(Note: The terms Israel and, of course, Israeli/s refer to the modern state and its people, whereas Israelites or Kingdom of Israel signify the Iron Age entity and its population. I will use the shortenings IDAM for the Israeli Department of Antiquities and Museums, and IAA for the Israeli Antiquities Authority—replacing the IDAM since 1989).
2.1 Dayan considered his quest of antiquities as part of his private life. Naturally, books written by Dayan and about him concentrate on military and political aspects. His digging activities are mentioned only briefly in order to color his life or to break tension, as an exciting, romantic and innocent hobby. There were a few exceptions where the diggings interfered with Dayan’s public sphere, and could not be hidden. The most famous one occurred at Azur near Tel Aviv in 1968, when Dayan was badly injured by landslide while robbing a burial cave, and hospitalized for three weeks.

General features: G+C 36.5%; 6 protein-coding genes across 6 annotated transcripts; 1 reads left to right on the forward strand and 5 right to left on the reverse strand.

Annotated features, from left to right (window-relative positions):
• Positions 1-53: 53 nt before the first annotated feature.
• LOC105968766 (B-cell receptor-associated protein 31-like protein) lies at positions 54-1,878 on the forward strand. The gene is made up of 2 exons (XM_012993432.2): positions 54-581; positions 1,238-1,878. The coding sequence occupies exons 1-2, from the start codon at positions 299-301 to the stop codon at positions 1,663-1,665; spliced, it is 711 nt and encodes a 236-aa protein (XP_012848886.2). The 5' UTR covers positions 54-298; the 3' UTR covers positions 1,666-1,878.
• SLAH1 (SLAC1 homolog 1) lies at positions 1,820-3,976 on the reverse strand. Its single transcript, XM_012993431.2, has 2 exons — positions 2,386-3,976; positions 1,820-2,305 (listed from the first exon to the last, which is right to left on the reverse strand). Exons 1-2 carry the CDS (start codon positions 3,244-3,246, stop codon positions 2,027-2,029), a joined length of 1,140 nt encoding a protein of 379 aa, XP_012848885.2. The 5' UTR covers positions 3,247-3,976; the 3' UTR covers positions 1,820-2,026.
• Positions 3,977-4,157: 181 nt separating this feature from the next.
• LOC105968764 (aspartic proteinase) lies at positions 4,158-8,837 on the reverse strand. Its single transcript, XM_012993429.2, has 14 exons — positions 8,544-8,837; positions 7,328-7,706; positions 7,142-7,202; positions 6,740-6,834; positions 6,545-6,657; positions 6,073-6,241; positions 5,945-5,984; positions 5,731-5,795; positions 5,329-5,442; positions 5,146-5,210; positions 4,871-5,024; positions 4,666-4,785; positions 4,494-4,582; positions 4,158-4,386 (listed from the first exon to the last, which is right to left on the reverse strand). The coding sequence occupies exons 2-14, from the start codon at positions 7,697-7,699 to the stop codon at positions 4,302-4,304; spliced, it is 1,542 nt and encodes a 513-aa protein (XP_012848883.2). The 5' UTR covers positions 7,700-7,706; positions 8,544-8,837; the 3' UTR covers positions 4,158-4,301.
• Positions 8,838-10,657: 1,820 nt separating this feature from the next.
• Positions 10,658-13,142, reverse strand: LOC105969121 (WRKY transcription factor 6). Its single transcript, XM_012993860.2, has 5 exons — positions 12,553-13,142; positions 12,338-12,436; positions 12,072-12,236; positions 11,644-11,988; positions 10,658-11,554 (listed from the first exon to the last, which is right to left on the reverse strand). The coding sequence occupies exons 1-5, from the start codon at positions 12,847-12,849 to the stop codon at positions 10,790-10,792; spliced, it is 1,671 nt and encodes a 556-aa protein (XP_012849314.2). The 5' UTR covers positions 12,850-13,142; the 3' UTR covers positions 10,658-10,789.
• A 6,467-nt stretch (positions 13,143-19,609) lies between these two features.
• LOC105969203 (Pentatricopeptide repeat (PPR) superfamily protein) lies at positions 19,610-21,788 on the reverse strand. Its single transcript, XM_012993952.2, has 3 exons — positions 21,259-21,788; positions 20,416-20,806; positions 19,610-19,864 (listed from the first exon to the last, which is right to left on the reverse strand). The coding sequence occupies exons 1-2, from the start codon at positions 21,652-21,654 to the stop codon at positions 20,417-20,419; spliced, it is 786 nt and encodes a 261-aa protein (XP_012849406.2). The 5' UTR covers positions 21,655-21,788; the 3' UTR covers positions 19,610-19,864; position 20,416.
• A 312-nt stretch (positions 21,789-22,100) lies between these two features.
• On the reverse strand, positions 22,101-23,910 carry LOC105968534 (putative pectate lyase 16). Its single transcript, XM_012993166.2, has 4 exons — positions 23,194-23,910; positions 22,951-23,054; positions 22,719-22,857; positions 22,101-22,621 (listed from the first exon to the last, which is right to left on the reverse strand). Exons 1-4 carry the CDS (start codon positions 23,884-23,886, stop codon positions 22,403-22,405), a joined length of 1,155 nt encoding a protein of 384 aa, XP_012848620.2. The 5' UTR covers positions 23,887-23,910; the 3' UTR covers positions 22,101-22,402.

The first site touched by Dayan was Tel el Hesi. It is ironic, since this site is considered as the birthplace of modern archaeology in Israel/Palestine: the first scientific excavation in our area was conducted at this site by Flinders Petrie in 1890 (Petrie 1891; for the new excavations there see Blakely and Bennet 1989). On one weekend in winter 1950–51, Dayan went hunting with his son, and by chance happened to visit Tel el Hesi. This winter was especially blessed with rains, which caused exposure of remains on the slope of the site. Dayan took a jar and showed it to Yigael Yadin, an army colleague- and already a noted archaeologist. Yadin told him it is an ancient Iron Age jar. Dayan was caught with the fever of antiquities, and started to devout his free time to it.